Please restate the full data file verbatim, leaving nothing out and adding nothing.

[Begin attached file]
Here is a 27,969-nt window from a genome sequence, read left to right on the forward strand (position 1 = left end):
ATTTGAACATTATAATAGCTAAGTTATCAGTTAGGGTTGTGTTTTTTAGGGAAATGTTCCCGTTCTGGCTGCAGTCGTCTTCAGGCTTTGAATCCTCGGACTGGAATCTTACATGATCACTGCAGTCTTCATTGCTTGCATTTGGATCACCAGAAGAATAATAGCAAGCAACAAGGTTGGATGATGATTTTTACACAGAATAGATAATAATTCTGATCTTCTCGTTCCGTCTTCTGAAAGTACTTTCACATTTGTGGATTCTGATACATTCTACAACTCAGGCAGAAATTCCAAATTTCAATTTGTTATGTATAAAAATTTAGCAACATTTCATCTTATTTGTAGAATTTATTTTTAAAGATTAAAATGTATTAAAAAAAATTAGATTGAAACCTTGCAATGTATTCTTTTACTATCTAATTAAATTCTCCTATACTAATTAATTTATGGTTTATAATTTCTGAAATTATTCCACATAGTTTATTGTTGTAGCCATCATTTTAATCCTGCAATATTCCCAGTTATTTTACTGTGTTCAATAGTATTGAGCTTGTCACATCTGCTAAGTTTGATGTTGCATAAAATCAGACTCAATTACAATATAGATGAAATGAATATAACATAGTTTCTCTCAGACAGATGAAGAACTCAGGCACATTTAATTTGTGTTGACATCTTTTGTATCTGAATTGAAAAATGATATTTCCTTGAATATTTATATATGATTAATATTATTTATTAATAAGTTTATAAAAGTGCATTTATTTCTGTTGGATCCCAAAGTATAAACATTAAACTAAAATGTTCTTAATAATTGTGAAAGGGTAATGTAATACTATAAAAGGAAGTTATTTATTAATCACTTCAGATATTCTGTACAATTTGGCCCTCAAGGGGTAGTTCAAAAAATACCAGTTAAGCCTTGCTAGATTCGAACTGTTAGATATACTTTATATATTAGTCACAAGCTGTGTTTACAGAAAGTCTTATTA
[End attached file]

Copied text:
Here is a 27,969-nt window from a genome sequence, read left to right on the forward strand (position 1 = left end):
ATTTGAACATTATAATAGCTAAGTTATCAGTTAGGGTTGTGTTTTTTAGGGAAATGTTCCCGTTCTGGCTGCAGTCGTCTTCAGGCTTTGAATCCTCGGACTGGAATCTTACATGATCACTGCAGTCTTCATTGCTTGCATTTGGATCACCAGAAGAATAATAGCAAGCAACAAGGTTGGATGATGATTTTTACACAGAATAGATAATAATTCTGATCTTCTCGTTCCGTCTTCTGAAAGTACTTTCACATTTGTGGATTCTGATACATTCTACAACTCAGGCAGAAATTCCAAATTTCAATTTGTTATGTATAAAAATTTAGCAACATTTCATCTTATTTGTAGAATTTATTTTTAAAGATTAAAATGTATTAAAAAAAATTAGATTGAAACCTTGCAATGTATTCTTTTACTATCTAATTAAATTCTCCTATACTAATTAATTTATGGTTTATAATTTCTGAAATTATTCCACATAGTTTATTGTTGTAGCCATCATTTTAATCCTGCAATATTCCCAGTTATTTTACTGTGTTCAATAGTATTGAGCTTGTCACATCTGCTAAGTTTGATGTTGCATAAAATCAGACTCAATTACAATATAGATGAAATGAATATAACATAGTTTCTCTCAGACAGATGAAGAACTCAGGCACATTTAATTTGTGTTGACATCTTTTGTATCTGAATTGAAAAATGATATTTCCTTGAATATTTATATATGATTAATATTATTTATTAATAAGTTTATAAAAGTGCATTTATTTCTGTTGGATCCCAAAGTATAAACATTAAACTAAAATGTTCTTAATAATTGTGAAAGGGTAATGTAATACTATAAAAGGAAGTTATTTATTAATCACTTCAGATATTCTGTACAATTTGGCCCTCAAGGGGTAGTTCAAAAAATACCAGTTAAGCCTTGCTAGATTCGAACTGTTAGATATACTTTATATATTAGTCACAAGCTGTGTTTACAGAAAGTCTTATTA